Viber – the popular VOIP messaging app beloved by iPhone and Android users -hasn’t acknowledged the problem yet, but it has a major security problem going on right under its nose.
The notorious Syrian Electronic Army has claimed credit for an attack against the free phonecall and texting app’s website, which has resulted in Viber’s Support and Knowledgebase website being commandeered by the hacking group, and private data about users published on the web.
The news of the Viber hack comes only days after the same cybercriminals managed to steal details of millions of Tango users, another mobile messaging app.
Viber’s support website at http://support.viber.com/ currently looks like this:
Clearly it can no longer be considered under the control of Viber itself.
Part of the message on the defaced website reads:
Dear All Viber Users,
The Israeli-based "Viber" is spying and tracking you
We weren't able to hack all Viber systems, but most of it is designed for spying and tracking
Screenshot of a hacked system:
Embedded within the defaced webpage is a link to a screencapture of what appears to be an internal database by Viber employees showing users’ phone numbers, device UDID, country, IP address, operating system and version, first registration to Viber, and what version of Viber they are using.
I’ve blurred out the information in the above screenshot, but the hackers made no such attempts to protect users’ privacy.
In the example posted by the Syrian Electronic Army, the phone numbers all have the internationally dialling code of 963 – the code for Syria.
In addition, at the bottom of the defaced webpage, the hackers published the names, phone numbers and email addresses of Viber administrators.
This is obviously highly damaging to Viber.
My guess is that the Syrian Electronic Army was able to trick a member of Viber’s staff into handing over their username and password (possibly via a phishing attack), and the hackers were then able to use this information to crowbar their way into Viber’s internal systems, with damaging results.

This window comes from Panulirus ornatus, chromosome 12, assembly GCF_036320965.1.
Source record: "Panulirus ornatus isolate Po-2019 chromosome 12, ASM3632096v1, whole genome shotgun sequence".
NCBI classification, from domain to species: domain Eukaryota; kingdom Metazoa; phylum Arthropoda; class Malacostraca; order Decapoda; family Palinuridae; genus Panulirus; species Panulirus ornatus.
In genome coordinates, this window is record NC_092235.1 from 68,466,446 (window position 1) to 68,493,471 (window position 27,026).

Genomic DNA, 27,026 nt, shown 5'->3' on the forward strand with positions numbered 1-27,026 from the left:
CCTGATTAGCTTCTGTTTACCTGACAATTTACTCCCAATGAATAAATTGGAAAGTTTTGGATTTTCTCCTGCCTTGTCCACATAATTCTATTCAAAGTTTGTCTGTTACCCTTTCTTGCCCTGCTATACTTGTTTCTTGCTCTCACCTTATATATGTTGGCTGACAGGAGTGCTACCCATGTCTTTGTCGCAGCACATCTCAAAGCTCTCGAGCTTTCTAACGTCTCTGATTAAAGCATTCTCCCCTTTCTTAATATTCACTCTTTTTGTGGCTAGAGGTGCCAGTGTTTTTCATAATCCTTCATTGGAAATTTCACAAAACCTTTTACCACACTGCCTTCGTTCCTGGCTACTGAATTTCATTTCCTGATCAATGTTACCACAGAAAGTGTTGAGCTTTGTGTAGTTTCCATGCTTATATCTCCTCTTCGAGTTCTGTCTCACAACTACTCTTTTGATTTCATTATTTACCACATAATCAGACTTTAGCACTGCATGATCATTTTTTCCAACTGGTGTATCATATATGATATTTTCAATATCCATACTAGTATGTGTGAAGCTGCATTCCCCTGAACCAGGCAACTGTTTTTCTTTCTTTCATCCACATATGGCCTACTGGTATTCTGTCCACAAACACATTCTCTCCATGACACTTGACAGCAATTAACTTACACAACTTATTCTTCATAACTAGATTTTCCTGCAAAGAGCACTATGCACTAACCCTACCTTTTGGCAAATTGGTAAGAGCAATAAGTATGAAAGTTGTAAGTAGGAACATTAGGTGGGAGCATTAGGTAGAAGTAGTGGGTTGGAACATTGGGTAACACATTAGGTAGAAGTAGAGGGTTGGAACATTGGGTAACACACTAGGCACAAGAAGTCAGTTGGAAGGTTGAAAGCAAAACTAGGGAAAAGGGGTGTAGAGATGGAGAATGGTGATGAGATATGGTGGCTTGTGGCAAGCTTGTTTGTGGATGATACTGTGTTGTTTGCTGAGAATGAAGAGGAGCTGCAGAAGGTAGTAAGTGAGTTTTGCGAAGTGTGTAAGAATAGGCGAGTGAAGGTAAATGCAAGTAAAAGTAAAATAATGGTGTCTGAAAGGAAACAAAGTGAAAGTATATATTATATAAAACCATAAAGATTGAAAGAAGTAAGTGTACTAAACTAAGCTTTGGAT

The Syrian Electronic Army is very happy to put the boot in it seems, tweeting out:
Earlier this year, Viber announced that it had over 200 million mobile users.
There is currently no mention of the security issue on Viber’s Twitter or main website.
A Viber spokesperson got in touch with me, and gave me the following statement:
It is very important to emphasize that no sensitive user data was exposed and that Viber's databases were not "hacked". Sensitive, private user information is kept in a secure system that cannot be accessed through this type of attack and is not part of our support system.
We take this incident very seriously and we are working right now to return the support site to full service for our users. Additionally, we want to assure all of our users that we are reviewing all of our policies to make sure that no such incident is repeated in the future."
In addition, I was told that the UDID displayed on the screenshot is not the device UDID, but instead an internal Viber ID number.
Viber is understandably trying to calm users about the security breach. But the fact remains, that the Syrian Electronic Army succeeded in getting unauthorised access to data held in Viber’s support systems, and were able to access (at least some) users’ phone numbers and users’ IP addresses.